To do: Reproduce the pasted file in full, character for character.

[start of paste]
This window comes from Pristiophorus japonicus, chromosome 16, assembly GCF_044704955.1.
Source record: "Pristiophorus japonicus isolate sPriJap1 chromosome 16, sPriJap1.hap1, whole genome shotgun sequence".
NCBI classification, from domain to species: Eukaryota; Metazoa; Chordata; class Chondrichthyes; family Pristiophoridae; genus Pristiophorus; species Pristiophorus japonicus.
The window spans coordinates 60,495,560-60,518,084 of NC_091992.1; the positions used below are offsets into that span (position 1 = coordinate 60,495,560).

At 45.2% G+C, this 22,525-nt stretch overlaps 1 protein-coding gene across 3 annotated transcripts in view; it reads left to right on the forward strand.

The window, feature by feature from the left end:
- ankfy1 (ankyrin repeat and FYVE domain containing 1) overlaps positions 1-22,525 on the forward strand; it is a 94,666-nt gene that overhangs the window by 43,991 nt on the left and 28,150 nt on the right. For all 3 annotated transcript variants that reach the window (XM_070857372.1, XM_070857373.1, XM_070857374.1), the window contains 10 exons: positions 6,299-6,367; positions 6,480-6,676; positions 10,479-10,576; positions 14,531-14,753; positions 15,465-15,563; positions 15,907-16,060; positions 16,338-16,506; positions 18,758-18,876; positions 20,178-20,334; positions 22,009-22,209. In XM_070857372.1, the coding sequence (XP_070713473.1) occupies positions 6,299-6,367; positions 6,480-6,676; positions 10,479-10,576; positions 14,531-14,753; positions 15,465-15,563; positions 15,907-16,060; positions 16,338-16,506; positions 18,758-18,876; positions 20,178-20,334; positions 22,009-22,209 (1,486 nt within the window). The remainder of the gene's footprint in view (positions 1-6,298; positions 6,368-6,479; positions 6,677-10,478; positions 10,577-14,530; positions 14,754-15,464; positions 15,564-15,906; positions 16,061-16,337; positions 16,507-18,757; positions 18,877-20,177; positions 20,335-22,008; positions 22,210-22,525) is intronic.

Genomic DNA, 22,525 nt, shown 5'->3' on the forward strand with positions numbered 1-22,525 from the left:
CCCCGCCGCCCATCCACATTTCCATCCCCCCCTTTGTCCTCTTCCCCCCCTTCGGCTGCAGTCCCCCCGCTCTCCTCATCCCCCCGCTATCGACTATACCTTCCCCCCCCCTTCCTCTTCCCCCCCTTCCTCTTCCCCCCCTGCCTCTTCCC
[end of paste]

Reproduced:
This window comes from Pristiophorus japonicus, chromosome 16, assembly GCF_044704955.1.
Source record: "Pristiophorus japonicus isolate sPriJap1 chromosome 16, sPriJap1.hap1, whole genome shotgun sequence".
NCBI classification, from domain to species: Eukaryota; Metazoa; Chordata; class Chondrichthyes; family Pristiophoridae; genus Pristiophorus; species Pristiophorus japonicus.
The window spans coordinates 60,495,560-60,518,084 of NC_091992.1; the positions used below are offsets into that span (position 1 = coordinate 60,495,560).

At 45.2% G+C, this 22,525-nt stretch overlaps 1 protein-coding gene across 3 annotated transcripts in view; it reads left to right on the forward strand.

The window, feature by feature from the left end:
- ankfy1 (ankyrin repeat and FYVE domain containing 1) overlaps positions 1-22,525 on the forward strand; it is a 94,666-nt gene that overhangs the window by 43,991 nt on the left and 28,150 nt on the right. For all 3 annotated transcript variants that reach the window (XM_070857372.1, XM_070857373.1, XM_070857374.1), the window contains 10 exons: positions 6,299-6,367; positions 6,480-6,676; positions 10,479-10,576; positions 14,531-14,753; positions 15,465-15,563; positions 15,907-16,060; positions 16,338-16,506; positions 18,758-18,876; positions 20,178-20,334; positions 22,009-22,209. In XM_070857372.1, the coding sequence (XP_070713473.1) occupies positions 6,299-6,367; positions 6,480-6,676; positions 10,479-10,576; positions 14,531-14,753; positions 15,465-15,563; positions 15,907-16,060; positions 16,338-16,506; positions 18,758-18,876; positions 20,178-20,334; positions 22,009-22,209 (1,486 nt within the window). The remainder of the gene's footprint in view (positions 1-6,298; positions 6,368-6,479; positions 6,677-10,478; positions 10,577-14,530; positions 14,754-15,464; positions 15,564-15,906; positions 16,061-16,337; positions 16,507-18,757; positions 18,877-20,177; positions 20,335-22,008; positions 22,210-22,525) is intronic.

Genomic DNA, 22,525 nt, shown 5'->3' on the forward strand with positions numbered 1-22,525 from the left:
CCCCGCCGCCCATCCACATTTCCATCCCCCCCTTTGTCCTCTTCCCCCCCTTCGGCTGCAGTCCCCCCGCTCTCCTCATCCCCCCGCTATCGACTATACCTTCCCCCCCCCTTCCTCTTCCCCCCCTTCCTCTTCCCCCCCTGCCTCTTCCC